Should kids with autism play video games?
Parents frequently ask me should kids with autism should play video games. I give them a qualified “yes” accompanied by a few important caveats.
There are many compelling reasons why children with autism should play video games. Video games and other technologies have been proven to be very powerful tools for teaching children with autism skills such as language, communication, and cognitive flexibility. At the same time, excessive game play has been shown to increase inattention, oppositionalism, and repetitive and addictive behavior.
When parents and educators use these technologies in a responsible and supervised manner, there can be tremendous benefits to children affected by autism. Both anecdotal and research-based data describe how children with autism are drawn to video games and other digital media. In part, this may be a result of the visual nature of screen-based technology. Compared to learning in a social setting, gaming is usually a far less stressful environment for learning new skills.
Children with autism have visual-spatial strengths that draw them to video games. For example, they can find hidden figures (a skill useful in many puzzle video games) more readily than many of their peers. Children with autism also tend to thrive under the structure and immediate feedback that gaming provides.
Until recently children diagnosed with autism could not also be diagnosed with ADHD. However, recent revisions to the diagnostic code along with the observations of hundreds of clinicians reveal that many children with Autism Spectrum Disorder also display significant problems in sustaining their focus and attention. There are compelling data from both research and observation that children with autism are extremely focused when using screen-based technologies. Ultimately, there is little question that children with autism may learn more efficiently when using computer-assisted instruction compared to a traditional teacher-centric classroom.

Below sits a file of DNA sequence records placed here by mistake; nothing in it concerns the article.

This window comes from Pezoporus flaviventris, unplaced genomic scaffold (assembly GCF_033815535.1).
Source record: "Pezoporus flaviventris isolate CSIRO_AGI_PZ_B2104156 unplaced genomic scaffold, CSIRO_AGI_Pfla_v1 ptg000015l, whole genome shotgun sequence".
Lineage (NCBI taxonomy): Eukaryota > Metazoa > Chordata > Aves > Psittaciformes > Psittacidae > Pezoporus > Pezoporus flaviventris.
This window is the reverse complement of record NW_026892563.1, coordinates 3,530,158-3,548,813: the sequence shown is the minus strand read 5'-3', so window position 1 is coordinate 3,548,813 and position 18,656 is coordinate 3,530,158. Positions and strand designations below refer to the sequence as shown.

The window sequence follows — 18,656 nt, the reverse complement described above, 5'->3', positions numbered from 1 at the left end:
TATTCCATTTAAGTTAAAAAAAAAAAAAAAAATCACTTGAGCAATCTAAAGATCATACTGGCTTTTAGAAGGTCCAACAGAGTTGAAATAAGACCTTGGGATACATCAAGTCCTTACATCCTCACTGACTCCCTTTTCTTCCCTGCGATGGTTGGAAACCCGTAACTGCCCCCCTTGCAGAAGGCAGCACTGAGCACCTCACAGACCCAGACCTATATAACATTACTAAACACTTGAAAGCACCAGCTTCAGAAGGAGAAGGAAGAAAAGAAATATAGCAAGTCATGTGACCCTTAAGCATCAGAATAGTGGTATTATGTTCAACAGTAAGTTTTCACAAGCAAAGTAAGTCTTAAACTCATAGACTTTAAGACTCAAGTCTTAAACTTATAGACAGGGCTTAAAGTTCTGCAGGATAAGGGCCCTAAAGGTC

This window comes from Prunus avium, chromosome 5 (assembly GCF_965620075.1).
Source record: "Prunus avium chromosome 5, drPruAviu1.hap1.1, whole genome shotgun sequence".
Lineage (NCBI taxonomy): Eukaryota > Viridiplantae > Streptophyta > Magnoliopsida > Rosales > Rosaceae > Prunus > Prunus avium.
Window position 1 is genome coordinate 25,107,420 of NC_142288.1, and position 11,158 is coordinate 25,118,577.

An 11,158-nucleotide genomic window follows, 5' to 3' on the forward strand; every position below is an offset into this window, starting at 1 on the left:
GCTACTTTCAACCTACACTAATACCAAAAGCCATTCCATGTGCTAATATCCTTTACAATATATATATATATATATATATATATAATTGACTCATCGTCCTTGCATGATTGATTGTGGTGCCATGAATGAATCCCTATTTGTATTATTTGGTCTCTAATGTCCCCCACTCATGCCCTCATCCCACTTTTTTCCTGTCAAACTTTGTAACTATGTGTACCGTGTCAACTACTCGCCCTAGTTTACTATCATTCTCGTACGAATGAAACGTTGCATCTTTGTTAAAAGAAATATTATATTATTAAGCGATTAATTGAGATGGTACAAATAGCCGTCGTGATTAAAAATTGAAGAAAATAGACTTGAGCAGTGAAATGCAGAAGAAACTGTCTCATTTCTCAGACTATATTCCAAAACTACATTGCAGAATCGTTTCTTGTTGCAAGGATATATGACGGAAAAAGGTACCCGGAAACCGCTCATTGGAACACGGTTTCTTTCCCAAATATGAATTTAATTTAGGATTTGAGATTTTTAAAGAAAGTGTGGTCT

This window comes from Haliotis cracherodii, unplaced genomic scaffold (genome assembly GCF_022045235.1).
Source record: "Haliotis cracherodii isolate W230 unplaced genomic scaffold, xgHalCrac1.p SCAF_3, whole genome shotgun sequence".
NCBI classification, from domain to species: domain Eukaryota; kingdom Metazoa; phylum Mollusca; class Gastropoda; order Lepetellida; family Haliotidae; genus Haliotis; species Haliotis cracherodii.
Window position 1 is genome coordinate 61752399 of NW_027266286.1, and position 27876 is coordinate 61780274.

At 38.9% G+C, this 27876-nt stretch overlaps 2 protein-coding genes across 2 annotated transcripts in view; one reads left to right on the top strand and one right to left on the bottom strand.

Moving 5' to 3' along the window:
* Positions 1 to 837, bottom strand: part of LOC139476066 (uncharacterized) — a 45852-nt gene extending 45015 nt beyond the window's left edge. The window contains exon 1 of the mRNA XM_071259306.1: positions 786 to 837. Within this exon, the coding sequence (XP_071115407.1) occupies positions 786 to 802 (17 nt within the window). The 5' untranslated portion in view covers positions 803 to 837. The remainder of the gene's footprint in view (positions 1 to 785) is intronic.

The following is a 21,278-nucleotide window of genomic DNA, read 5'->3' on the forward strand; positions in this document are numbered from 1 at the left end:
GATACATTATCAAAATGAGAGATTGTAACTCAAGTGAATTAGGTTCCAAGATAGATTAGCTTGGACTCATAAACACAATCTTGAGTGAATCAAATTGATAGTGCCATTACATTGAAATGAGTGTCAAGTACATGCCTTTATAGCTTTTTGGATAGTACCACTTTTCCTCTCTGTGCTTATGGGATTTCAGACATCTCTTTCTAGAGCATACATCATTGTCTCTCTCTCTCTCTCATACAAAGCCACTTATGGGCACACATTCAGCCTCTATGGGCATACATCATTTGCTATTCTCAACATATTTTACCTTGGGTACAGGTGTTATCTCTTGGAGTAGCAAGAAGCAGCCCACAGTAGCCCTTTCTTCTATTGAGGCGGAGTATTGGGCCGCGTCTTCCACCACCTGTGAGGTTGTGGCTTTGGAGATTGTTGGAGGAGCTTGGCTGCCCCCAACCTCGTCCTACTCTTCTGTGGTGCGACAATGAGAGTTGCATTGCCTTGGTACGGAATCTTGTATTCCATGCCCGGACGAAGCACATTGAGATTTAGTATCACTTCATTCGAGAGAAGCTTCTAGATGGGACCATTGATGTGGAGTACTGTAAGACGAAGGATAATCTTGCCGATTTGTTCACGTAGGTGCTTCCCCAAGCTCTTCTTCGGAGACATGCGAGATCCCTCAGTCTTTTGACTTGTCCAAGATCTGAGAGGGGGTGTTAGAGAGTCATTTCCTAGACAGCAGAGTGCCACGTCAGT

While video games and technologies can be powerful alternatives to teaching academics, translating screen-based learning into real-world problem-solving skills remains difficult. At LearningWorks for Kids we focus on the process of generalization, or using digital technology to develop useful, real-world skills. We need knowledgeable and engaged parents and educators to help transfer game-based skills effectively into classroom and home-based skills. Our LearningWorks for Kids game and app guides provide activities to practice thinking skills used in games or apps to help children affected by autism develop real-world skills.
Here are a few strategies that can help children affected by autism generalize game-based skills into real-world skills:
- Encourage kids with autism to play popular games that their peers also play. This will help them to coordinate play dates and other opportunities to get together.
- Be knowledgeable about the games a child with autism is playing. Connect the games to experiences in the child’s daily life. For example, learn a little bit about how construction takes place in Minecraft, then point out new homes or buildings that are being constructed in your neighborhood.
- Encourage children with autism to be reflective about their game play. Ask them how they solve particular problems, overcome obstacles, or make decisions in a game. While this metacognitive process may be difficult for children affected by autism, it is important to encourage reflective thought by getting children to talk directly about their game play.